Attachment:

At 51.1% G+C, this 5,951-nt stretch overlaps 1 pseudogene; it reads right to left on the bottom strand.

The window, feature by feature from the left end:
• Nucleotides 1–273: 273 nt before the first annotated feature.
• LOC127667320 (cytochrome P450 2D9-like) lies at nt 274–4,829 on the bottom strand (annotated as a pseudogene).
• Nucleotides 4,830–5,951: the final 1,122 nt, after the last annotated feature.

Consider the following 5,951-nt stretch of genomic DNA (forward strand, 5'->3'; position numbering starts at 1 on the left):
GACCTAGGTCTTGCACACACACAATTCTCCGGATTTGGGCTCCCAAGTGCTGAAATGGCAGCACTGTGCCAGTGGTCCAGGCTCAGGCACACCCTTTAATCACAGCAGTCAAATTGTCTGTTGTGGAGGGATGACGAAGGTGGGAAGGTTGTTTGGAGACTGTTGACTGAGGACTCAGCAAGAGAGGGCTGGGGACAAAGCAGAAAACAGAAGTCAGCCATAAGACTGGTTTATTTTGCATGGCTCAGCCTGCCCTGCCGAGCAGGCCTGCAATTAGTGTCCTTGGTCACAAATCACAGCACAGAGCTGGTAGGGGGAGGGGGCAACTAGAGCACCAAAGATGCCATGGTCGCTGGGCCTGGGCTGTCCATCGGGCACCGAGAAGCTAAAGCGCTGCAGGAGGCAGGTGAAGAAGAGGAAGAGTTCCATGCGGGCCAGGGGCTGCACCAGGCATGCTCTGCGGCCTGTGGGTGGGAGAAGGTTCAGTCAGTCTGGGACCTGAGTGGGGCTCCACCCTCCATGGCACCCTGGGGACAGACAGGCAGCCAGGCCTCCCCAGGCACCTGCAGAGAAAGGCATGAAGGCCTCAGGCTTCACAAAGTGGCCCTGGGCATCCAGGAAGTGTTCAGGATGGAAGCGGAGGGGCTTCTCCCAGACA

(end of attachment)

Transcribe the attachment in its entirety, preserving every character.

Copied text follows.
At 51.1% G+C, this 5,951-nt stretch overlaps 1 pseudogene; it reads right to left on the bottom strand.

The window, feature by feature from the left end:
• Nucleotides 1–273: 273 nt before the first annotated feature.
• LOC127667320 (cytochrome P450 2D9-like) lies at nt 274–4,829 on the bottom strand (annotated as a pseudogene).
• Nucleotides 4,830–5,951: the final 1,122 nt, after the last annotated feature.

Consider the following 5,951-nt stretch of genomic DNA (forward strand, 5'->3'; position numbering starts at 1 on the left):
GACCTAGGTCTTGCACACACACAATTCTCCGGATTTGGGCTCCCAAGTGCTGAAATGGCAGCACTGTGCCAGTGGTCCAGGCTCAGGCACACCCTTTAATCACAGCAGTCAAATTGTCTGTTGTGGAGGGATGACGAAGGTGGGAAGGTTGTTTGGAGACTGTTGACTGAGGACTCAGCAAGAGAGGGCTGGGGACAAAGCAGAAAACAGAAGTCAGCCATAAGACTGGTTTATTTTGCATGGCTCAGCCTGCCCTGCCGAGCAGGCCTGCAATTAGTGTCCTTGGTCACAAATCACAGCACAGAGCTGGTAGGGGGAGGGGGCAACTAGAGCACCAAAGATGCCATGGTCGCTGGGCCTGGGCTGTCCATCGGGCACCGAGAAGCTAAAGCGCTGCAGGAGGCAGGTGAAGAAGAGGAAGAGTTCCATGCGGGCCAGGGGCTGCACCAGGCATGCTCTGCGGCCTGTGGGTGGGAGAAGGTTCAGTCAGTCTGGGACCTGAGTGGGGCTCCACCCTCCATGGCACCCTGGGGACAGACAGGCAGCCAGGCCTCCCCAGGCACCTGCAGAGAAAGGCATGAAGGCCTCAGGCTTCACAAAGTGGCCCTGGGCATCCAGGAAGTGTTCAGGATGGAAGCGGAGGGGCTTCTCCCAGACA